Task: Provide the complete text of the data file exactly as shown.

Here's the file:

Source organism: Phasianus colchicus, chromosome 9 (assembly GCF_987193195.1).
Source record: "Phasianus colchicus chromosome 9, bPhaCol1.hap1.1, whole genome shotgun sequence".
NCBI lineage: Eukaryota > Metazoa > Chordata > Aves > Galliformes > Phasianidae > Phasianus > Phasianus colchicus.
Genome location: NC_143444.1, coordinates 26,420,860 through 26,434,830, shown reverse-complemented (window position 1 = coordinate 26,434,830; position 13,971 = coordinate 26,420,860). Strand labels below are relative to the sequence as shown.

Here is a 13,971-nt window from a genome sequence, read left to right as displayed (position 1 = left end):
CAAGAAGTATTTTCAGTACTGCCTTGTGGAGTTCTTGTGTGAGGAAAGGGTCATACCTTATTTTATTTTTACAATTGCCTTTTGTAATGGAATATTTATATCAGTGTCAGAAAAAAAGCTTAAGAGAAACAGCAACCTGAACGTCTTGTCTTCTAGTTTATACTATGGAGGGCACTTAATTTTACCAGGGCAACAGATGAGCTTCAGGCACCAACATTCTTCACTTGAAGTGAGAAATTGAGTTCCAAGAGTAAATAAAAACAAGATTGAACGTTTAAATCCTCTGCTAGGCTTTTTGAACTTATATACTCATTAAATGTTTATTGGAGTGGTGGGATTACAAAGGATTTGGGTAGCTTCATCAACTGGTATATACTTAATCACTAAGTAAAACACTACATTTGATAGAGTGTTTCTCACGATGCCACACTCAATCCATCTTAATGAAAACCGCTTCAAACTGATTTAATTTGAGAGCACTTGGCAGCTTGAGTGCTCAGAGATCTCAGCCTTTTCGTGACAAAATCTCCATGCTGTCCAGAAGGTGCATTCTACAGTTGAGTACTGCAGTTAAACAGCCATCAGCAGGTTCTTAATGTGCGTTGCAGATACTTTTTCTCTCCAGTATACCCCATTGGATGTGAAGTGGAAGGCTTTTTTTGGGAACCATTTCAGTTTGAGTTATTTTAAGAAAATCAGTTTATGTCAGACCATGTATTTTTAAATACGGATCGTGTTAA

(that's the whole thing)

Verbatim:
Source organism: Phasianus colchicus, chromosome 9 (assembly GCF_987193195.1).
Source record: "Phasianus colchicus chromosome 9, bPhaCol1.hap1.1, whole genome shotgun sequence".
NCBI lineage: Eukaryota > Metazoa > Chordata > Aves > Galliformes > Phasianidae > Phasianus > Phasianus colchicus.
Genome location: NC_143444.1, coordinates 26,420,860 through 26,434,830, shown reverse-complemented (window position 1 = coordinate 26,434,830; position 13,971 = coordinate 26,420,860). Strand labels below are relative to the sequence as shown.

Here is a 13,971-nt window from a genome sequence, read left to right as displayed (position 1 = left end):
CAAGAAGTATTTTCAGTACTGCCTTGTGGAGTTCTTGTGTGAGGAAAGGGTCATACCTTATTTTATTTTTACAATTGCCTTTTGTAATGGAATATTTATATCAGTGTCAGAAAAAAAGCTTAAGAGAAACAGCAACCTGAACGTCTTGTCTTCTAGTTTATACTATGGAGGGCACTTAATTTTACCAGGGCAACAGATGAGCTTCAGGCACCAACATTCTTCACTTGAAGTGAGAAATTGAGTTCCAAGAGTAAATAAAAACAAGATTGAACGTTTAAATCCTCTGCTAGGCTTTTTGAACTTATATACTCATTAAATGTTTATTGGAGTGGTGGGATTACAAAGGATTTGGGTAGCTTCATCAACTGGTATATACTTAATCACTAAGTAAAACACTACATTTGATAGAGTGTTTCTCACGATGCCACACTCAATCCATCTTAATGAAAACCGCTTCAAACTGATTTAATTTGAGAGCACTTGGCAGCTTGAGTGCTCAGAGATCTCAGCCTTTTCGTGACAAAATCTCCATGCTGTCCAGAAGGTGCATTCTACAGTTGAGTACTGCAGTTAAACAGCCATCAGCAGGTTCTTAATGTGCGTTGCAGATACTTTTTCTCTCCAGTATACCCCATTGGATGTGAAGTGGAAGGCTTTTTTTGGGAACCATTTCAGTTTGAGTTATTTTAAGAAAATCAGTTTATGTCAGACCATGTATTTTTAAATACGGATCGTGTTAA